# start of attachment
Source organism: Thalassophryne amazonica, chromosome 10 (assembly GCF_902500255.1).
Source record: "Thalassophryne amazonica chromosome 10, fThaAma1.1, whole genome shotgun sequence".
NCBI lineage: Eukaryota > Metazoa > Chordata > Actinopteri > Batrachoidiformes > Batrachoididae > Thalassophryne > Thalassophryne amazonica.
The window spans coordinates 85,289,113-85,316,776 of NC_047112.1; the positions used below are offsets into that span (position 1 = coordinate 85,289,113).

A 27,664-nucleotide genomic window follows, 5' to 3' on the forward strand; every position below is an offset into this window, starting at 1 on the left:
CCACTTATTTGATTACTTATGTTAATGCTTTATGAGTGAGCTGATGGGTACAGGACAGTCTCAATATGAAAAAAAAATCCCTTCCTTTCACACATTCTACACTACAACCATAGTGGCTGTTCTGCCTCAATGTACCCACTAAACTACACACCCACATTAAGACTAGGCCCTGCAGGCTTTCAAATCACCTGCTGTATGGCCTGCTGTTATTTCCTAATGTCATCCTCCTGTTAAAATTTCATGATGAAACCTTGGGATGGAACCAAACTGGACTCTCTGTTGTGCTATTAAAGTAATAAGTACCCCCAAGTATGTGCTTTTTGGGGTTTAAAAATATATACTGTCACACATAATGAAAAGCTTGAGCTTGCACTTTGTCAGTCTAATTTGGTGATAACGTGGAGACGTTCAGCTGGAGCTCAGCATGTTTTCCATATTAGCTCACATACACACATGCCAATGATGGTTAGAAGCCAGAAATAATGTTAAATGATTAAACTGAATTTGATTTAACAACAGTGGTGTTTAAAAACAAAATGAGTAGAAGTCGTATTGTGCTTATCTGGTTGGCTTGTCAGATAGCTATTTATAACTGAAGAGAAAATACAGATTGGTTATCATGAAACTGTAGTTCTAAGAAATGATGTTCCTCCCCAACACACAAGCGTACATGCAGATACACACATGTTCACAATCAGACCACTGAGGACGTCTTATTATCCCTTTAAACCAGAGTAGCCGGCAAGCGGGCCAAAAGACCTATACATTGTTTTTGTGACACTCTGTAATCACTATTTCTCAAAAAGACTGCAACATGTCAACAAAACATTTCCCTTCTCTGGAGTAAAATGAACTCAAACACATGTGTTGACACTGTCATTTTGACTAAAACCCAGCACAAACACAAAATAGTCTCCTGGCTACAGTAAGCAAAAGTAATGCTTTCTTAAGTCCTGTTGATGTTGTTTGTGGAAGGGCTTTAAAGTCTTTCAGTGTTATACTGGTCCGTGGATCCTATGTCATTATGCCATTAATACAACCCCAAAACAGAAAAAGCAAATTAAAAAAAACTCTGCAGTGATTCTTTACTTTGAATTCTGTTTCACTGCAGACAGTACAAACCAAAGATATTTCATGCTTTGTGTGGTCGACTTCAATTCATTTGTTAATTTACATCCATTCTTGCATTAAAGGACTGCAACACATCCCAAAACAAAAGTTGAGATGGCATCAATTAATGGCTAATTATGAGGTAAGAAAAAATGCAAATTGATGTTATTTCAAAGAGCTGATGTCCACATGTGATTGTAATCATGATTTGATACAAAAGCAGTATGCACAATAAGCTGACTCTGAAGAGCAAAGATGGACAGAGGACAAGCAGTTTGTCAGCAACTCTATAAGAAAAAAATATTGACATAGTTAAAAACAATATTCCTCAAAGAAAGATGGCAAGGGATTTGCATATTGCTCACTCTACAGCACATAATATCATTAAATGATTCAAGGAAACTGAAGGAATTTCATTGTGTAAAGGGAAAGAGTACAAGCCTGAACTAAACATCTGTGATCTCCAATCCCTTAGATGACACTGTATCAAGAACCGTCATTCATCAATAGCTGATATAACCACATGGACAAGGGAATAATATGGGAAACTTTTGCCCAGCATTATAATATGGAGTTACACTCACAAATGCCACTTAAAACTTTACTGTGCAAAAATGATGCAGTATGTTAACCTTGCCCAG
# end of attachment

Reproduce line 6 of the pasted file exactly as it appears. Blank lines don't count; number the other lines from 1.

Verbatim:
CCACTTATTTGATTACTTATGTTAATGCTTTATGAGTGAGCTGATGGGTACAGGACAGTCTCAATATGAAAAAAAAATCCCTTCCTTTCACACATTCTACACTACAACCATAGTGGCTGTTCTGCCTCAATGTACCCACTAAACTACACACCCACATTAAGACTAGGCCCTGCAGGCTTTCAAATCACCTGCTGTATGGCCTGCTGTTATTTCCTAATGTCATCCTCCTGTTAAAATTTCATGATGAAACCTTGGGATGGAACCAAACTGGACTCTCTGTTGTGCTATTAAAGTAATAAGTACCCCCAAGTATGTGCTTTTTGGGGTTTAAAAATATATACTGTCACACATAATGAAAAGCTTGAGCTTGCACTTTGTCAGTCTAATTTGGTGATAACGTGGAGACGTTCAGCTGGAGCTCAGCATGTTTTCCATATTAGCTCACATACACACATGCCAATGATGGTTAGAAGCCAGAAATAATGTTAAATGATTAAACTGAATTTGATTTAACAACAGTGGTGTTTAAAAACAAAATGAGTAGAAGTCGTATTGTGCTTATCTGGTTGGCTTGTCAGATAGCTATTTATAACTGAAGAGAAAATACAGATTGGTTATCATGAAACTGTAGTTCTAAGAAATGATGTTCCTCCCCAACACACAAGCGTACATGCAGATACACACATGTTCACAATCAGACCACTGAGGACGTCTTATTATCCCTTTAAACCAGAGTAGCCGGCAAGCGGGCCAAAAGACCTATACATTGTTTTTGTGACACTCTGTAATCACTATTTCTCAAAAAGACTGCAACATGTCAACAAAACATTTCCCTTCTCTGGAGTAAAATGAACTCAAACACATGTGTTGACACTGTCATTTTGACTAAAACCCAGCACAAACACAAAATAGTCTCCTGGCTACAGTAAGCAAAAGTAATGCTTTCTTAAGTCCTGTTGATGTTGTTTGTGGAAGGGCTTTAAAGTCTTTCAGTGTTATACTGGTCCGTGGATCCTATGTCATTATGCCATTAATACAACCCCAAAACAGAAAAAGCAAATTAAAAAAAACTCTGCAGTGATTCTTTACTTTGAATTCTGTTTCACTGCAGACAGTACAAACCAAAGATATTTCATGCTTTGTGTGGTCGACTTCAATTCATTTGTTAATTTACATCCATTCTTGCATTAAAGGACTGCAACACATCCCAAAACAAAAGTTGAGATGGCATCAATTAATGGCTAATTATGAGGTAAGAAAAAATGCAAATTGATGTTATTTCAAAGAGCTGATGTCCACATGTGATTGTAATCATGATTTGATACAAAAGCAGTATGCACAATAAGCTGACTCTGAAGAGCAAAGATGGACAGAGGACAAGCAGTTTGTCAGCAACTCTATAAGAAAAAAATATTGACATAGTTAAAAACAATATTCCTCAAAGAAAGATGGCAAGGGATTTGCATATTGCTCACTCTACAGCACATAATATCATTAAATGATTCAAGGAAACTGAAGGAATTTCATTGTGTAAAGGGAAAGAGTACAAGCCTGAACTAAACATCTGTGATCTCCAATCCCTTAGATGACACTGTATCAAGAACCGTCATTCATCAATAGCTGATATAACCACATGGACAAGGGAATAATATGGGAAACTTTTGCCCAGCATTATAATATGGAGTTACACTCACAAATGCCACTTAAAACTTTACTGTGCAAAAATGATGCAGTATGTTAACCTTGCCCAG